Monsignor Ronald Knox was an avid reader, critic and essayist on mystery fiction in the early part of the Twentieth Century, as well as a novelist and writer of short stories. Originally an Anglican, he converted to Catholicism in 1917. In 1928 he published his “Decalogue of the Mystery: The ten rules of detective fiction.” Some of the rules are written in language that today is offensive, but I have tried to preserve the original, not as a comment on the writer, but as a comment on the society of the time.
1. Introduce the murderer early, but readers should not be allowed to know the murderer’s thoughts.
2. All super natural or preternatural agencies are to be ruled out.
3. No accidents or unaccountable intuition.
4. Only one secret passageway is allowed.
5. All clues must be shown at once.
6. Never make the detective the killer.
7. No exotic rule-free killers. (actually he wrote no Chinamen)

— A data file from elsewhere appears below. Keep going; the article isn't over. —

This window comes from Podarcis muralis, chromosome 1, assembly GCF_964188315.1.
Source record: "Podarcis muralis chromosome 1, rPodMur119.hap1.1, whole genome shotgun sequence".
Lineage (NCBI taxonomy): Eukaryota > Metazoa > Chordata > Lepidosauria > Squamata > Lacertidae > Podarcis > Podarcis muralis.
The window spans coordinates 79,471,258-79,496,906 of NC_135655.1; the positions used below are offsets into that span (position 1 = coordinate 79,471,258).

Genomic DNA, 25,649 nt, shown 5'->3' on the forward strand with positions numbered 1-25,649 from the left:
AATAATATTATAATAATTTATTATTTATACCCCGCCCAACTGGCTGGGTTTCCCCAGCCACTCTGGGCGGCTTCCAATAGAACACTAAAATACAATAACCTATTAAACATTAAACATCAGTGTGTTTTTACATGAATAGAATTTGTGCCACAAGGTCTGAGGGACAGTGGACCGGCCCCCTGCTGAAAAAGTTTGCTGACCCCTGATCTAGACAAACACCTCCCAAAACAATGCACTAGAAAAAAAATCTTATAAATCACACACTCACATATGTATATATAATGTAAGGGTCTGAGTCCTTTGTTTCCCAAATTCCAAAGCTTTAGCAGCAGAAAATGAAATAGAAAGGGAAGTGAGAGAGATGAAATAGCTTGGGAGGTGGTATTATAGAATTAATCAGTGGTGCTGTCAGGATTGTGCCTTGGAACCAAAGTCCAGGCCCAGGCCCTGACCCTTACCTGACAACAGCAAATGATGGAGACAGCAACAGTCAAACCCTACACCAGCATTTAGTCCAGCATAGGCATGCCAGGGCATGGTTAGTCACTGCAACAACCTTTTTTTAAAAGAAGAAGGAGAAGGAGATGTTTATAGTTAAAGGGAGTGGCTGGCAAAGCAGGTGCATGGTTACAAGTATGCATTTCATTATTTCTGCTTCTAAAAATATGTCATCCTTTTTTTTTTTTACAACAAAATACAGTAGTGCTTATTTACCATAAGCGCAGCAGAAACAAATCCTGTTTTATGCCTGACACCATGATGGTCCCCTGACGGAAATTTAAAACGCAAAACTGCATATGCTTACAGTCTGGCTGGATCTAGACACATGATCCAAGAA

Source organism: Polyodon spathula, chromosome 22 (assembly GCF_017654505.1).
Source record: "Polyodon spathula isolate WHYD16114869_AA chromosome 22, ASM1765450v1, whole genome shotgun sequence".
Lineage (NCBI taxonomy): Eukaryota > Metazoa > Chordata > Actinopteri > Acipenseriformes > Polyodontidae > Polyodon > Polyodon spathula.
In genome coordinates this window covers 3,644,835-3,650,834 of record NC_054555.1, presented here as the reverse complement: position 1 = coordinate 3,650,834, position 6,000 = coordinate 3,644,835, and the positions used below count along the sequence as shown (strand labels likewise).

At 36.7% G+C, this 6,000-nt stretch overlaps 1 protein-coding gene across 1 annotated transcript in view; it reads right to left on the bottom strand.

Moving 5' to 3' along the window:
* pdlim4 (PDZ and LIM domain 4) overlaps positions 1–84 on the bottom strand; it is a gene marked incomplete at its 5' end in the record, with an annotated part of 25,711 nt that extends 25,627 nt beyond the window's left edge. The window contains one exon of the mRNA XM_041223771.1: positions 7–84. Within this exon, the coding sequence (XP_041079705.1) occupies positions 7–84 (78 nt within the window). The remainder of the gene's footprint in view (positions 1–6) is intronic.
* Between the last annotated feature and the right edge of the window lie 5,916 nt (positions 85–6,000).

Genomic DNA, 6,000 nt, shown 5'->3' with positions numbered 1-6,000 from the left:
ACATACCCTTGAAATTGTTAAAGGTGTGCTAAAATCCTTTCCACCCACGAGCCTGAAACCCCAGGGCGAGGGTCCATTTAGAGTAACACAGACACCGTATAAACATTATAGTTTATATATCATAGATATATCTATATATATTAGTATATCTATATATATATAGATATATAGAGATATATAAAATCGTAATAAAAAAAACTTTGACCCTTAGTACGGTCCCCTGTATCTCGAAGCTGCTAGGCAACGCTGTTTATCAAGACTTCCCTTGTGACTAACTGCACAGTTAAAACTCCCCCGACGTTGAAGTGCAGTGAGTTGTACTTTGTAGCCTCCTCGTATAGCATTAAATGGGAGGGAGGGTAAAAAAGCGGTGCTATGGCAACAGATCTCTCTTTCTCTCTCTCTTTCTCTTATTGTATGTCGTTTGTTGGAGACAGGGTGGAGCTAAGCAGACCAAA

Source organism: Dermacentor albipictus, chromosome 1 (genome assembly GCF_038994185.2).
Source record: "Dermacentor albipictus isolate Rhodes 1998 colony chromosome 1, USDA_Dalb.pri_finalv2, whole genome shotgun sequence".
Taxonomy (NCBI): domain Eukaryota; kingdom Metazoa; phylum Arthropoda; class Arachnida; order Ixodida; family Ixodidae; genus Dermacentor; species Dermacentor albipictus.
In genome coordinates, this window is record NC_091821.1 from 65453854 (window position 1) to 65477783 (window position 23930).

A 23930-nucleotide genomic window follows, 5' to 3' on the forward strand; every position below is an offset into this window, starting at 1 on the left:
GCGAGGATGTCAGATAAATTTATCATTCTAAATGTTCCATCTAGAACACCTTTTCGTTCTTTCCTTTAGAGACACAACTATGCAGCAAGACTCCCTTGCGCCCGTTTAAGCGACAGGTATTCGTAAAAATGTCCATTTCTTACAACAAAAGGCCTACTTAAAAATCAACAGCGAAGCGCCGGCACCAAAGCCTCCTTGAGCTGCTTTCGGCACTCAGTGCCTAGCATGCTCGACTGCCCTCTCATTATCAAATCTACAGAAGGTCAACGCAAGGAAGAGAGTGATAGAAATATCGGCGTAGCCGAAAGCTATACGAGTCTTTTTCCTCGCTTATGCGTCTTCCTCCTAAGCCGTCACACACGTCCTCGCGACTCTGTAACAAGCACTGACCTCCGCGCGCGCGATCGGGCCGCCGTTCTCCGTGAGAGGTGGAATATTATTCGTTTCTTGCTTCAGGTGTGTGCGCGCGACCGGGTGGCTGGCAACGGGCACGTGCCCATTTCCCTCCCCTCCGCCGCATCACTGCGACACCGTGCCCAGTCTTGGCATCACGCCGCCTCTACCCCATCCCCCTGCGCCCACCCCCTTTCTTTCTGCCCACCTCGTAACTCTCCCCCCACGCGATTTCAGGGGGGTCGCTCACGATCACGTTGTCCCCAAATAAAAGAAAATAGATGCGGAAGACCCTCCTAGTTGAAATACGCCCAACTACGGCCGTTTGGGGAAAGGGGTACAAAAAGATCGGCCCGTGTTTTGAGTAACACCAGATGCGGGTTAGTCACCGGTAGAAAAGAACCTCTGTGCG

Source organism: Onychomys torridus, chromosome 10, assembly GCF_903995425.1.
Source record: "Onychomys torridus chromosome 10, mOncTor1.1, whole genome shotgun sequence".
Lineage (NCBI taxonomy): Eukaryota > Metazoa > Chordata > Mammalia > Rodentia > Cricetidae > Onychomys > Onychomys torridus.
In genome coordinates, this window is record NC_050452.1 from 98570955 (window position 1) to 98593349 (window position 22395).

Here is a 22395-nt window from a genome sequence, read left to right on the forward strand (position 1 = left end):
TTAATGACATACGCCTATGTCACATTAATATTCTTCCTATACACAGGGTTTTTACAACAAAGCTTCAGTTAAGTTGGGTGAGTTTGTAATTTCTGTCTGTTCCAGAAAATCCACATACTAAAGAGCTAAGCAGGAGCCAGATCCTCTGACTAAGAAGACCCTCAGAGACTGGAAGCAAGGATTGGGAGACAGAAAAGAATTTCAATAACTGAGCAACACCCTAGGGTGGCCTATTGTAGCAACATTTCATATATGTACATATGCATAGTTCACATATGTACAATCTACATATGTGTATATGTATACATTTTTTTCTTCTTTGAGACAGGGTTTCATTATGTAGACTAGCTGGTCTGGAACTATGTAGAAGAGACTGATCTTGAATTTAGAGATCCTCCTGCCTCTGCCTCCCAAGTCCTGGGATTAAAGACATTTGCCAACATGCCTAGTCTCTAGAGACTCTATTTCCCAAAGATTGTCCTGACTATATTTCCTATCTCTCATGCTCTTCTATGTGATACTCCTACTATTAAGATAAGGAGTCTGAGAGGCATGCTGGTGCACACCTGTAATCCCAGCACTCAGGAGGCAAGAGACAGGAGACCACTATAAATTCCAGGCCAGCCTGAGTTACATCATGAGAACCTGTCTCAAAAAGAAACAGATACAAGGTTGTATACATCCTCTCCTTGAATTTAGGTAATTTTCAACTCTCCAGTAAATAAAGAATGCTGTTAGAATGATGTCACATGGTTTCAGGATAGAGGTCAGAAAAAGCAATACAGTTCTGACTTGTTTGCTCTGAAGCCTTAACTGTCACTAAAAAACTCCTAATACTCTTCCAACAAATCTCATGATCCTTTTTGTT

8. No undiscovered poisons.
9. No unprepared-for twins or doubles.
10. The stupid friend of the detective must never conceal any thoughts which pass through his mind, and his intelligence must be very slightly below that of the average reader.
These ten rules have guided writers ever since. Of course, many fine writers have and continue to twist, bend and violate those rules. But, as Beethoven is purported to have said to one of his students of composition, “it is hard to effectively break the rules until you know what the rules are.”